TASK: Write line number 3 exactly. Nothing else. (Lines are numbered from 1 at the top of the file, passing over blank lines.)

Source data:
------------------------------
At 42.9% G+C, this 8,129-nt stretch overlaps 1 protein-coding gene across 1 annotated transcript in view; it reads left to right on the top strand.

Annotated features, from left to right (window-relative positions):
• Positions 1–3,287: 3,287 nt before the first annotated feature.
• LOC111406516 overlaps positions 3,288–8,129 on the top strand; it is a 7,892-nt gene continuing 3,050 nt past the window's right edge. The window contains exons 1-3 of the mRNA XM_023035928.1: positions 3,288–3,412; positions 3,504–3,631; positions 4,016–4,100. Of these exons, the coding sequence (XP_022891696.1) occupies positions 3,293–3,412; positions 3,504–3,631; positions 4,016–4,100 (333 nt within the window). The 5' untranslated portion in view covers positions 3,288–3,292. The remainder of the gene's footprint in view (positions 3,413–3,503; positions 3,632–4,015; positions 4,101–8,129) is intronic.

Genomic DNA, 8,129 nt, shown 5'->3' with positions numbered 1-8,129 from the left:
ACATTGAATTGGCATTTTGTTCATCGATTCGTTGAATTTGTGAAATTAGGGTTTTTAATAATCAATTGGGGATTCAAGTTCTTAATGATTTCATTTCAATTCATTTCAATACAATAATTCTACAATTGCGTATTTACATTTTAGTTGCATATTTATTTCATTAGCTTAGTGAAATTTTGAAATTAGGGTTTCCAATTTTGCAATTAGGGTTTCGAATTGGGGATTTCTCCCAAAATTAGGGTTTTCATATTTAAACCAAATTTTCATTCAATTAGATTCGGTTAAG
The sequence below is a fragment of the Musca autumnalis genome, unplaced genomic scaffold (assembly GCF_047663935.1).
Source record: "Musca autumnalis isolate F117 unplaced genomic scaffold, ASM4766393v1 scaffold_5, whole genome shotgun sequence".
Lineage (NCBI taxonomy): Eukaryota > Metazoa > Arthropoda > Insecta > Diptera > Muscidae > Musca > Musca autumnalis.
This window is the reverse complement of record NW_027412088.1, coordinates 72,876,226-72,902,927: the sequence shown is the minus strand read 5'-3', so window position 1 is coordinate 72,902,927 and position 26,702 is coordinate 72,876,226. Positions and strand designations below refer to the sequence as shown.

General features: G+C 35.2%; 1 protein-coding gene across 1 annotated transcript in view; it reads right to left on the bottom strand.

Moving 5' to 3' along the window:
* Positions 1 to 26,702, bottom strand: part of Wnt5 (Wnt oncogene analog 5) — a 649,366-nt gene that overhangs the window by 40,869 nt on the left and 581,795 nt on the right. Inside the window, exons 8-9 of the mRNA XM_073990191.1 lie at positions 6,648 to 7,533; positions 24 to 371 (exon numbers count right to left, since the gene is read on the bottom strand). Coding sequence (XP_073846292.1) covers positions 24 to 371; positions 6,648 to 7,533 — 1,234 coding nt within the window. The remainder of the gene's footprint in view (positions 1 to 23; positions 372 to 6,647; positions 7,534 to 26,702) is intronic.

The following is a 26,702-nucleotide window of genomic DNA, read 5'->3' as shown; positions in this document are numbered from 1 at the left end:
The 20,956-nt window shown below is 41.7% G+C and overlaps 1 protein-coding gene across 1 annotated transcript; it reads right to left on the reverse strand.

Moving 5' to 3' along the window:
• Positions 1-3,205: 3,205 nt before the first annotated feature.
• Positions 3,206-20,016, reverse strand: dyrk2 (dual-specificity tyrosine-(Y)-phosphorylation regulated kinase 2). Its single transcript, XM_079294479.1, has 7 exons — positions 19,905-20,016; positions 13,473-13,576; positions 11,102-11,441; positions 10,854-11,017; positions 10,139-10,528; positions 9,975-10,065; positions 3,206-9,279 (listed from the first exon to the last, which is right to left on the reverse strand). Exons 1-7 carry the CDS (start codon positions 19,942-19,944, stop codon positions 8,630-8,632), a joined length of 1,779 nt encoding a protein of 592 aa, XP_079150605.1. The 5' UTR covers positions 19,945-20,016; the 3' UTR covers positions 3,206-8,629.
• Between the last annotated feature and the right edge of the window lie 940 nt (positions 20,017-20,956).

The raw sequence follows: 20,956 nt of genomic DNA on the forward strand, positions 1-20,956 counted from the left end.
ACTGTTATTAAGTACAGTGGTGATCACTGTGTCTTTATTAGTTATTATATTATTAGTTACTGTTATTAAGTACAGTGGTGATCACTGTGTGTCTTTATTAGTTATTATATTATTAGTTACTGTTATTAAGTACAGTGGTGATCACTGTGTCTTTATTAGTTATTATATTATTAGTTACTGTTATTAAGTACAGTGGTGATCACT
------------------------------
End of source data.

• Positions 1–3,287: 3,287 nt before the first annotated feature.